{A few words about the McEwen Orchards from George McEwen.}

Paul McEwenPaul McEwen




My father, Paul McEwen, was born on September 28, 1913,
La Jolla, CA. Graduated in 1935 from USC with a business degree.
His father was a scientist, and was one of the first employees
of Scripps Institute at La Jolla.

Paul came to the Central Valley in 1936. He bought and planted his
first 10 acres with orange trees in 1937. In order to irrigate, his new
orchard needed a well, and he just happened to have a mule. The mule,
harnessed with a drill bit, was literally driven by the proverbial carrot
dangling in front of his eyes. Paul just loves his oranges, and has been
a lifetime Sunkist grower.

In order to eventually plant his remaining 30 acres, Paul started a
small citrus nursery for himself in 1953. Someone passing by took notice
of what had turned into a beautiful nursery, and offered to buy his trees.
He sold them, and then planted trees for himself a second time. Paul
found this to be quite profitable, so in 1955 he officially started his
commercial nursery. The remaining acreage, which he originally meant
to plant with those first nursery trees in 1955, was planted to oranges
in 1959 and 1960. During the '60s he acquired some additional acreage
and planted it, once again, to oranges.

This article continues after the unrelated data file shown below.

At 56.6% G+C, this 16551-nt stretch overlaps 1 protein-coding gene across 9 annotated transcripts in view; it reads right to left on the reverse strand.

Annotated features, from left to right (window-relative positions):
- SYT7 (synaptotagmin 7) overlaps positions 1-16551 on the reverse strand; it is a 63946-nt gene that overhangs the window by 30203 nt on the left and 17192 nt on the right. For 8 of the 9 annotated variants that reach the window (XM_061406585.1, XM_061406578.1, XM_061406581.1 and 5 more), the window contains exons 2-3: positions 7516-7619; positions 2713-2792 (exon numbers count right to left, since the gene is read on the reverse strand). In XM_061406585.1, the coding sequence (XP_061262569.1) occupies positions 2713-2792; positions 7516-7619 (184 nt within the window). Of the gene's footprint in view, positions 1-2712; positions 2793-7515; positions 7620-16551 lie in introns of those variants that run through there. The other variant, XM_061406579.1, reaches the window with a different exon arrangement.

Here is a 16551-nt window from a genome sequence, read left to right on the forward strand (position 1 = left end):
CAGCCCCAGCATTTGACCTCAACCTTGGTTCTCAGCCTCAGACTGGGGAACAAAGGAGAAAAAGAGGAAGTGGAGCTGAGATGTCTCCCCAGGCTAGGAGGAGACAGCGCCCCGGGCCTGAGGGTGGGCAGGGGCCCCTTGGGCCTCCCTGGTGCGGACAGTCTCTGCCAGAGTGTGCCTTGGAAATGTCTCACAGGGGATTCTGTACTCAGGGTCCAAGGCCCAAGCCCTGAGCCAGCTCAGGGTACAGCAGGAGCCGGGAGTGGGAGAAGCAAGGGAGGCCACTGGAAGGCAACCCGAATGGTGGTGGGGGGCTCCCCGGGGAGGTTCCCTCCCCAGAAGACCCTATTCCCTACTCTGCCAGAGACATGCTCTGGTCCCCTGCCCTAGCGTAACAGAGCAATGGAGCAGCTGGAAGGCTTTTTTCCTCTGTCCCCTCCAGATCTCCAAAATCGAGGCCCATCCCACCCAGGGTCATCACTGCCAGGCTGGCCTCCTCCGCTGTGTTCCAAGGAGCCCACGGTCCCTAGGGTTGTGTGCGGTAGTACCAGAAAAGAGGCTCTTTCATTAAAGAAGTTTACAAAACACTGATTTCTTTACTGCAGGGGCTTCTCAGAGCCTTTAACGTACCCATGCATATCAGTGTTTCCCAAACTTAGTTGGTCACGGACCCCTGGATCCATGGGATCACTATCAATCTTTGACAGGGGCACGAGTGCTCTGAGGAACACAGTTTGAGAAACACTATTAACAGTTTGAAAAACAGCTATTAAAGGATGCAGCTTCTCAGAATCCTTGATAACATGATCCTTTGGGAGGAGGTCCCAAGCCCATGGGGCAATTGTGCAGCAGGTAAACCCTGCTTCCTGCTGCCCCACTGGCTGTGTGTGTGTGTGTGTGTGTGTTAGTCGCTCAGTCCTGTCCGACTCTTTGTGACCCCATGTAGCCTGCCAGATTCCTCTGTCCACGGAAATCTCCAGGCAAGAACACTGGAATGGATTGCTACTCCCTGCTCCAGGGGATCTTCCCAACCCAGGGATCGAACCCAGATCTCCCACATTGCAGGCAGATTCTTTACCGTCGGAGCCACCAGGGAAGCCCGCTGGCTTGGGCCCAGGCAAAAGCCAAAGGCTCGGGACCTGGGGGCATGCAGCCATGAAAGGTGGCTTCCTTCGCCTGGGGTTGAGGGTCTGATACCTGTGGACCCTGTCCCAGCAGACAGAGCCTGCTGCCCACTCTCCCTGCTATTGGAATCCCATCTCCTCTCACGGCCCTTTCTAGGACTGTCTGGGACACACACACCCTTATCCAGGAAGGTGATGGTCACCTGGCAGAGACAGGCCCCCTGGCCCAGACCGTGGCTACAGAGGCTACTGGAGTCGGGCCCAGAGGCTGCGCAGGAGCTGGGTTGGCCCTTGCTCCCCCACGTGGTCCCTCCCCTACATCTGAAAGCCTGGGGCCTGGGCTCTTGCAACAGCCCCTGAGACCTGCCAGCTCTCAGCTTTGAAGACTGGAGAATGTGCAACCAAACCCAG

In 1960, trying something new and different, Paul planted avocado seed
to see what might happen with an avocado nursery. The avocado orchard
concept was new for the valley. In fact, very few, if any, avocado
plantings existed in the area at the time. He planted a small amount
of acreage for himself in 1962. No need to explain how popular avocados
have become these days—so you can imagine that some of his fellow
growers were inclined to think Paul might be a visionary.

About the same time, in 1960, Paul propagated his first olive cuttings.
This was the beginning of another labor of love. We sold olive trees like
crazy, and continue to do so to this day. The neighbors were right, he
had once again been the innovator and made a prescient call—olives and
olive oil are now at the top of the gourmet ladder. By the way, we are
one of the few bottlers in the U.S. who makes sure that the oil you
receive from us is 100% pure olive oil.

I took over the nursery in 2004, when my father was no longer
physically able to work. On August 22, 2005, my father passed away at
age 91. But up until that time, he came to the nursery every day to take part,
with our employees, in the making of olive cuttings.

The olive tree is one of the world’s oldest known trees, and has
symbolized “peace” for centuries upon centuries. That’s enough for one
tree right there, but olive oil is also prized for its healthy nutritional
benefits, as well as its effectiveness as a beneficial and gentle beauty
product. And, I would be remiss if I didn’t mention that Manzanillo olive
trees are also beautiful.

Our family has loved its orchards well, and it shows.

George McEwen